Philosophy Lexicon of Arguments

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Meaning: Differs from the reference object (reference). The object does not have to exist for an expression to have a meaning. Words are not related to objects in a one-to-one correspondence. There is an important distinction between word meaning and sentence meaning. See also use theory, sentence meaning, reference, truth.

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Annotation: The above characterizations of concepts are neither definitions nor exhausting presentations of problems related to them. Instead, they are intended to give a short introduction to the contributions below. – Lexicon of Arguments.

 
Author Item Excerpt Meta data

 
Books on Amazon
I 100
Consciousness/Meaning/Foucault: No activity of consciousness, can ever form a meaning.
There is no meaning external or prior to the sign, or an implicit presence of a previously existing discourse. But there is also no constitutive act of meaning or genesis within consciousness. Between the sign and its content there is no mediating element, no opacity.
There will be no theory of signs which would be distinguished from the analysis of meaning.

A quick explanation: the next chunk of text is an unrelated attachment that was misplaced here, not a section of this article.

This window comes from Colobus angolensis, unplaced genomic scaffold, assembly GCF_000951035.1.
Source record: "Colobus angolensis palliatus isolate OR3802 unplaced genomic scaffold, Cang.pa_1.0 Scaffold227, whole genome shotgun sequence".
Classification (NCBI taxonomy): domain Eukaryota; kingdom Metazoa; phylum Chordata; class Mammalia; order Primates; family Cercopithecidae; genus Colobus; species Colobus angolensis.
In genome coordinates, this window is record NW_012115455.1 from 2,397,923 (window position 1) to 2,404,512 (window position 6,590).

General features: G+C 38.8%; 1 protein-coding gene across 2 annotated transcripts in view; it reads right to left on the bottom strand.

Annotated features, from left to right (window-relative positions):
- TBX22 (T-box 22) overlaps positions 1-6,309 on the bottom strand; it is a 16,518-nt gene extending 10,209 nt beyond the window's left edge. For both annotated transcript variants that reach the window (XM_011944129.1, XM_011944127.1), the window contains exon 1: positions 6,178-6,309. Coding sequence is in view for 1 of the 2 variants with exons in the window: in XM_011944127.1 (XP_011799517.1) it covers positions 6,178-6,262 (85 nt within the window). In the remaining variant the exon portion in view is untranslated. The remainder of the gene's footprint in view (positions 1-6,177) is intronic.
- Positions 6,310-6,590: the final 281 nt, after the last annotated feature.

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I, 426ff
Meaning/Foucault: is never original and temporal with itself, but always secondary and in an extent derived in relation to a system that precedes it. (+ I 433).


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Explanation of symbols: Roman numerals indicate the source, arabic numerals indicate the page number. The corresponding books are indicated on the right hand side. ((s)…): Comment by the sender of the contribution.

Fouc I
M. Foucault
The Order of Things: An Archaeology of Human Sciences 1994

Fouc II
Michel Foucault
Archäologie des Wissens Frankfurt/M. 1981


> Counter arguments against Foucault
> Counter arguments in relation to Meaning



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Ed. Martin Schulz, access date 2017-08-23